Atmosphere, wellbeing and health in residential architecture: linkages to neuroscience?
Conference poster, 2016
Research within healthcare architecture has indicated a relation between built environmental design and healing capacities (Sternberg 2009, Ulrich 1984). However, we still need to explore how residential architecture influence our wellbeing, in light of the growing knowledge of how spaces influence our emotions and physical reactions (Sternberg 2009). This case study recognizes this need, and investigates the architecture of the home and how it affects the residents´ sense of wellbeing and health.
We use the concept of atmosphere, which has been proposed as a way to describe architectural quality (Pallasmaa, Havik et al 2014, Zumthor 2006). In a previous study, this concept was adopted to perform a semantic concept analysis and the results from that analysis form the theoretical basis of this investigation. In addition, we take a standpoint in previous research that presents attributes significant for our perception of residential architecture: Materials and detailing, Axiality, Enclosure, Movement, Spatial figure, Daylight and Organization of spaces (Nylander 1998).
Furthermore we recognize the growing body of knowledge within neuroscience concerning attributes significant for our perception, and neuroscientific knowledge about “perception and spatial orientation and […] physiological, cognitive and emotional effects” (Sternberg, Wilson 2006).
The aim of this case study is to explore and illuminate connections between residential architecture, well-being and health, in a small residential area, in Sweden. We have conducted semi-structured interviews with residents in order to explore and analyze connections between architecture and health. Perceived quality of architecture will be investigated using the structure developed by the semantic concept analysis of atmosphere and the additional attributes described above. Findings will be compared to neuroscientific knowledge about perception and spatial orientation (Sternberg, Wilson 2006). Health and wellbeing as perceived by the participants will be investigated by using the KASAM questionnaire developed on the basis of Antonovsky’s (1991) theory of salutogenesis.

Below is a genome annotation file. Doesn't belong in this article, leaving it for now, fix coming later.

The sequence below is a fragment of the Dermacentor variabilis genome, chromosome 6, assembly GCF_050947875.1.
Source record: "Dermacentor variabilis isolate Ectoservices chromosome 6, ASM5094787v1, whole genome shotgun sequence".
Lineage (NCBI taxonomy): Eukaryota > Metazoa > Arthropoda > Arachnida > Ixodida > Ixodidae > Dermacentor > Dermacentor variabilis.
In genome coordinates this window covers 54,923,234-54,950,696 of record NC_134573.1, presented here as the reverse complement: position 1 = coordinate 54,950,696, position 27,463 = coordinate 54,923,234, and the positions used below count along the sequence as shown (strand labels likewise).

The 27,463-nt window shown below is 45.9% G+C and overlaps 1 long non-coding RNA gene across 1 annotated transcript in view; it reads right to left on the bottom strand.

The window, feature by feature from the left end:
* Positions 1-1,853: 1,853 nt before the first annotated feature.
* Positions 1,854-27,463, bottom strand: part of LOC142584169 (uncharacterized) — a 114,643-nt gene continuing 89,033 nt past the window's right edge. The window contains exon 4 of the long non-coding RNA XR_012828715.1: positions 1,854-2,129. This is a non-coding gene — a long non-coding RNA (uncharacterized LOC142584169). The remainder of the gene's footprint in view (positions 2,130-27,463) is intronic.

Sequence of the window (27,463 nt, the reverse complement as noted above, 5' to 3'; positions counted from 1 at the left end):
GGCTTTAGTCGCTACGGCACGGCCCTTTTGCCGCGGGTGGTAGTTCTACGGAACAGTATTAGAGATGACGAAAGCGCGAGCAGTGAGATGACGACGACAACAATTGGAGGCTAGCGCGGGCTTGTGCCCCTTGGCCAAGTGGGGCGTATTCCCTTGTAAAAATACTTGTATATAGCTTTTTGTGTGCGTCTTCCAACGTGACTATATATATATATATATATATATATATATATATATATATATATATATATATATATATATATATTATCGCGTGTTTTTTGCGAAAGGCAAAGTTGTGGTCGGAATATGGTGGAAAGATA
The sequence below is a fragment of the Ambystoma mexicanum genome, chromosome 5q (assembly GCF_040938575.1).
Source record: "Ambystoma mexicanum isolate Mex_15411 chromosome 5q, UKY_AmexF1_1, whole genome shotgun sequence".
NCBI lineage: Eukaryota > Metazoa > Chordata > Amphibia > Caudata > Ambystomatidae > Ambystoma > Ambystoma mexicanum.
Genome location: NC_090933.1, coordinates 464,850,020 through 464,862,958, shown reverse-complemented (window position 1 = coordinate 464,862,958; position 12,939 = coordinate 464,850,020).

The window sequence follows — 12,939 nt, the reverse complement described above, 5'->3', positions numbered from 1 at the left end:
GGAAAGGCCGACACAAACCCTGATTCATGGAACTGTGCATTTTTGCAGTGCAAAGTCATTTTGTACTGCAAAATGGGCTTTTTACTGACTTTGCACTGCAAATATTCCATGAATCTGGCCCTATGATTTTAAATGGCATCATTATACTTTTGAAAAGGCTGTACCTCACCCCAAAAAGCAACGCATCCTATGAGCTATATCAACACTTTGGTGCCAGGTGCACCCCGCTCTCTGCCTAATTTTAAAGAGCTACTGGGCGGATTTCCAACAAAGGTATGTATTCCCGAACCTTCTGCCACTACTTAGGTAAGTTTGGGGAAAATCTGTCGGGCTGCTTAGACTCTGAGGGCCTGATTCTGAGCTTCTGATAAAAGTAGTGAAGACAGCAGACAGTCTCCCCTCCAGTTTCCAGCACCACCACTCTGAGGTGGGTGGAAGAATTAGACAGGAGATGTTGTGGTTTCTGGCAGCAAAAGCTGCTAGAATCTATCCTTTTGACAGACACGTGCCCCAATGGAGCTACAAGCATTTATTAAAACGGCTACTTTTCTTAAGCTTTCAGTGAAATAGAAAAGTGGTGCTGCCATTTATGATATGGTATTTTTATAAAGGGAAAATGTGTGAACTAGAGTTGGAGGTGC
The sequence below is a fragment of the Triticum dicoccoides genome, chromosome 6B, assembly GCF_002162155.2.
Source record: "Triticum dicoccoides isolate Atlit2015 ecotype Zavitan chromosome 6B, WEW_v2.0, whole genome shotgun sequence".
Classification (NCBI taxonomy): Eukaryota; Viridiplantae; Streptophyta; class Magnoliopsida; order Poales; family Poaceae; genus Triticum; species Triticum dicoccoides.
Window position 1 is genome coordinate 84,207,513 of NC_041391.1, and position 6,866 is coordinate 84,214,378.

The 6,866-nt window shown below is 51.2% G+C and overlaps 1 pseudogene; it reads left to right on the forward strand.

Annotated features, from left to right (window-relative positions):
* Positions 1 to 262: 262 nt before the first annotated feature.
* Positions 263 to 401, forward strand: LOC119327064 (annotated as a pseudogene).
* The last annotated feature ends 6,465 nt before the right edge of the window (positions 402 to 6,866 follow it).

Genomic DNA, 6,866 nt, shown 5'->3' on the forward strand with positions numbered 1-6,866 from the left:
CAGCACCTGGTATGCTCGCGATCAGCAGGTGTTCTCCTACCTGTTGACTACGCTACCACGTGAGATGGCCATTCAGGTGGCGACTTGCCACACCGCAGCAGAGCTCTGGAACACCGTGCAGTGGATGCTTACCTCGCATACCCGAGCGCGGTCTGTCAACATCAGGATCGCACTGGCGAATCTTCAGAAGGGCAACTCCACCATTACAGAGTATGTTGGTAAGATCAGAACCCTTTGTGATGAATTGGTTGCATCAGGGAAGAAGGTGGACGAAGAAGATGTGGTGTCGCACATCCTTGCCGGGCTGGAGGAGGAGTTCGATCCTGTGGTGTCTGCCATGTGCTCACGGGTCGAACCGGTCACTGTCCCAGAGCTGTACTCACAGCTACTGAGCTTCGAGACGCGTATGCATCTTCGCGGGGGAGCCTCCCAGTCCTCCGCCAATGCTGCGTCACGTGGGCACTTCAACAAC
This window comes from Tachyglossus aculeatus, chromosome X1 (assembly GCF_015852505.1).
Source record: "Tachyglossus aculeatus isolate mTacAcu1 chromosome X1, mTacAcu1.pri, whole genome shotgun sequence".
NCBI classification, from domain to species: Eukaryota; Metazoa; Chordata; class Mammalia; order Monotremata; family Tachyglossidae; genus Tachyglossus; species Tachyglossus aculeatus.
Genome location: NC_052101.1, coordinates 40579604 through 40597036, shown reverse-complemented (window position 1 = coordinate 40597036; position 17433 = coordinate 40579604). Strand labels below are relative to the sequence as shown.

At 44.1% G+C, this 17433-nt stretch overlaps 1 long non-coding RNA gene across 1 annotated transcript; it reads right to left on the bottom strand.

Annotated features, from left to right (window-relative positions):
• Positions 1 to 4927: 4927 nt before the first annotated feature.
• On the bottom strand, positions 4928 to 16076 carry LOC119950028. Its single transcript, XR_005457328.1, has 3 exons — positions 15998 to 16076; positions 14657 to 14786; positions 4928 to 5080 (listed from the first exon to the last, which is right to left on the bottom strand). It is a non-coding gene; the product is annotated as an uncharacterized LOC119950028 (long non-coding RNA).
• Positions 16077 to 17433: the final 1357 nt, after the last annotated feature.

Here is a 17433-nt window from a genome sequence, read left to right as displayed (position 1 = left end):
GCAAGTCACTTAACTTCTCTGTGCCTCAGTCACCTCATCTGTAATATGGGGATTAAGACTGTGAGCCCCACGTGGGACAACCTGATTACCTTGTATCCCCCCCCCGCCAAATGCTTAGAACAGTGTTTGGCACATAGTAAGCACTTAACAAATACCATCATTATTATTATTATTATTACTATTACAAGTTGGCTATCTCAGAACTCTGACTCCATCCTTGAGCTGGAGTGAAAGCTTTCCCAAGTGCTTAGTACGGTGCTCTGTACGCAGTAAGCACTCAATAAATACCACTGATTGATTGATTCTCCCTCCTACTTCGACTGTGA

The results aim to contribute to a better understanding of the connections between residential architecture, atmosphere, wellbeing and health with an ambition to further explore the linkages between neuroscience and the experience of architecture (Tidwell, Arbib 2013). This knowledge would be applied in future residential architecture design processes.
wellbeing & health